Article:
Danail Rachev, music director

Danail Rachev, music director

It was a pleasant evening tonight at the symphony — nothing too wild and nothing at all out of place.

The program, which was all about America, began with a couple early 20th century pieces that set a couple people’s teeth on edge: Charles Ives “The Unanswered Question,” and Edgard Varese “Ameriques.”

The latter piece, especially, was destined to piss some people off, with its dissonance and cacophony and its enormous orchestra — about 140 musicians were on stage, as the symphony orchestra was joined by the students of the University of Oregon Orchestra .

But, alas, the Varese was not much more than wonderfully and satisfyingly loud. It seemed very much of a moment in time,  a long time ago, and felt, despite its energy, sometimes quaint. A friend, at intermission, said it was music to commit suicide to. No, it wasn’t that bad, and it wasn’t really bad at all — it was just kind of predictable.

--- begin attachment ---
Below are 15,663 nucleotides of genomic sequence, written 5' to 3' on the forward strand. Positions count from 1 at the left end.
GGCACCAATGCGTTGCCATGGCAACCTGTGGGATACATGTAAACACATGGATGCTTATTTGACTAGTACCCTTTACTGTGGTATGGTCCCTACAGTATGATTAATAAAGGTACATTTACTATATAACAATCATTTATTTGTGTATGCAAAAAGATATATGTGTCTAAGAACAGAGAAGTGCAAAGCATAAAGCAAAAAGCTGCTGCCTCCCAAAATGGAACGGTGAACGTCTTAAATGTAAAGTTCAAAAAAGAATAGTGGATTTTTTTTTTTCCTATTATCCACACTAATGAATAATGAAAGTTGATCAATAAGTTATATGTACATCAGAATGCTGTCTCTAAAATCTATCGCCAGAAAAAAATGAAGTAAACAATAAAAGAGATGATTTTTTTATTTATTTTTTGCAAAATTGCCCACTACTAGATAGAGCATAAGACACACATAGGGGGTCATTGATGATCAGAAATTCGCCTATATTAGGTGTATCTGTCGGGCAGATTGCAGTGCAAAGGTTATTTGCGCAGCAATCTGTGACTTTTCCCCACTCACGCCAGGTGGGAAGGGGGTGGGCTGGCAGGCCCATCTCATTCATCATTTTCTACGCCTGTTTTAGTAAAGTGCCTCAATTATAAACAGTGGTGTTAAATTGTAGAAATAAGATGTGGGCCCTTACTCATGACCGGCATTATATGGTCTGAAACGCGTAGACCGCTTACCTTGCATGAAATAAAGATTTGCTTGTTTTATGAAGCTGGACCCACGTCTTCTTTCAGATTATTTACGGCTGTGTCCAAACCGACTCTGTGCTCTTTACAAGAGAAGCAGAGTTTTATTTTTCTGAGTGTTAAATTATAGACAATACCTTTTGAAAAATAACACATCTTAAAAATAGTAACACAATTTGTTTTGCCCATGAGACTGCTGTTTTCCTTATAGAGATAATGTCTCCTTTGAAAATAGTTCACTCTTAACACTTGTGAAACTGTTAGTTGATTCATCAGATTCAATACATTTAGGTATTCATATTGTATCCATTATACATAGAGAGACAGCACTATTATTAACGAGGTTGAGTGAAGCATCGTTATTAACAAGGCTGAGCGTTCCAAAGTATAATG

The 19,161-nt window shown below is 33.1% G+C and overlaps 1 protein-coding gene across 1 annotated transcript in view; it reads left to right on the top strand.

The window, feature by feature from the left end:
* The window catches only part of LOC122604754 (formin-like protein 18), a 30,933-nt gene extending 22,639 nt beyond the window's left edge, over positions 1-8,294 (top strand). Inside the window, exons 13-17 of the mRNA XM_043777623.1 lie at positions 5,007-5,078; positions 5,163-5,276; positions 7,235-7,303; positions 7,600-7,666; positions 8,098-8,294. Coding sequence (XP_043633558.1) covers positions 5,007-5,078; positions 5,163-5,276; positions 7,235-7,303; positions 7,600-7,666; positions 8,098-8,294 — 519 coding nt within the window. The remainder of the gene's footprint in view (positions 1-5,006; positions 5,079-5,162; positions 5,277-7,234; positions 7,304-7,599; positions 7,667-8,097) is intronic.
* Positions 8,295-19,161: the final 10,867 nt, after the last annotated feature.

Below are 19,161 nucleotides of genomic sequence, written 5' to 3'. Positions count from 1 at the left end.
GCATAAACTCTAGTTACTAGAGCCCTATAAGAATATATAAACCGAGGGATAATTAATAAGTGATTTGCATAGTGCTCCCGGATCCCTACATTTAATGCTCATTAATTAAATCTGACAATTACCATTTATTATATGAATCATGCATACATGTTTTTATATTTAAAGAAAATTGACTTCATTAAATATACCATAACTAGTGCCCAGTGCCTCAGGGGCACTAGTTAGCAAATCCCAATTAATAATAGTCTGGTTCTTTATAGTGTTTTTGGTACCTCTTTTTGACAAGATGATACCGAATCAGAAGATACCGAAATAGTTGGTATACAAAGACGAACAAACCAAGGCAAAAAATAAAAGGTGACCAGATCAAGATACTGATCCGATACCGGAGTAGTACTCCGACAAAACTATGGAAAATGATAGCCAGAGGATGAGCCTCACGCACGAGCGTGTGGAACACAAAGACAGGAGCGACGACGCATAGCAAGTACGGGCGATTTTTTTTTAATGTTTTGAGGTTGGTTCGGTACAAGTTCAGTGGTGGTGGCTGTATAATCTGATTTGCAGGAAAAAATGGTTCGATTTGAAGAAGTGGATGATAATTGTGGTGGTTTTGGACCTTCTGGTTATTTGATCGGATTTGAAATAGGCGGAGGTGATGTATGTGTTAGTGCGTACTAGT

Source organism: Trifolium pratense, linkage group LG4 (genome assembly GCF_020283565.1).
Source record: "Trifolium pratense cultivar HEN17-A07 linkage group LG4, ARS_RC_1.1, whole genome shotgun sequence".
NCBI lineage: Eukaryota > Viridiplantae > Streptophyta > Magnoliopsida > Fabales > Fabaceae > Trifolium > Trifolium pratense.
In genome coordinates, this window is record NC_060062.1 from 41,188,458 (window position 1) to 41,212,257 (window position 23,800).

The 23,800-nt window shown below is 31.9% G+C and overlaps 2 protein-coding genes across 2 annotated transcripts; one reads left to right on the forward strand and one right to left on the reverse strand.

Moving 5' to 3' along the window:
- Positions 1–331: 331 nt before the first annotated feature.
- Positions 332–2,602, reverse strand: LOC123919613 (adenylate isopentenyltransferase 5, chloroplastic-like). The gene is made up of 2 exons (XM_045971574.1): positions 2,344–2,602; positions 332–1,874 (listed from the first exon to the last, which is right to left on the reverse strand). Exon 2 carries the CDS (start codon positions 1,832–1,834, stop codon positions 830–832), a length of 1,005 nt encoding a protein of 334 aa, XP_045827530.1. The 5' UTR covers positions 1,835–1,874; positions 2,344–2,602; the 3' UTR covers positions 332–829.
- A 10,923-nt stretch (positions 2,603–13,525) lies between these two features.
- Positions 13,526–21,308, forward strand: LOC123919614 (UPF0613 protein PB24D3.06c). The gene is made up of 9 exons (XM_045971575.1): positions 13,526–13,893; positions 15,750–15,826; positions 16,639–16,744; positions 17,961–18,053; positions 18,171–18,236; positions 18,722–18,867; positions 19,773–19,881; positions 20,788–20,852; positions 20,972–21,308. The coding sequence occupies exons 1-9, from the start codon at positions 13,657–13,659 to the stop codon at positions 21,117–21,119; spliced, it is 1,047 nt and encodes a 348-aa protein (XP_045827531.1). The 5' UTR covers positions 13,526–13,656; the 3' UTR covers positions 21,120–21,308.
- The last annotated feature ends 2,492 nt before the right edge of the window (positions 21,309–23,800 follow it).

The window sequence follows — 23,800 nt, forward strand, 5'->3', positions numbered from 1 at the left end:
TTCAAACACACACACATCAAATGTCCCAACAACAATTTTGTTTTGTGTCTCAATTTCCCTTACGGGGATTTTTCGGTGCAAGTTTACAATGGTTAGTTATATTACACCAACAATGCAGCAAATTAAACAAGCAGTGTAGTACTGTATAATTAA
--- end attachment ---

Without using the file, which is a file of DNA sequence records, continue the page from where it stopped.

The second half of the program was Antonin Dvorak’s Symphony No. 9, “From the New World.”

This, of course, is music to hum along to — pretty much everyone knows it — and Rachev’s interpretation was OK but lacked much sparkle. The real heroes and heroines of this piece are the woodwinds, and they played valiantly, but were sometimes lost in the overall balance.

It was a fine night, though, the hall was nearly full, and I’m looking forward to hearing Elizabeth Racheva — Danail’s wife — next month when she joins bass-baritone Joseph Barron in a program of Broadway hits.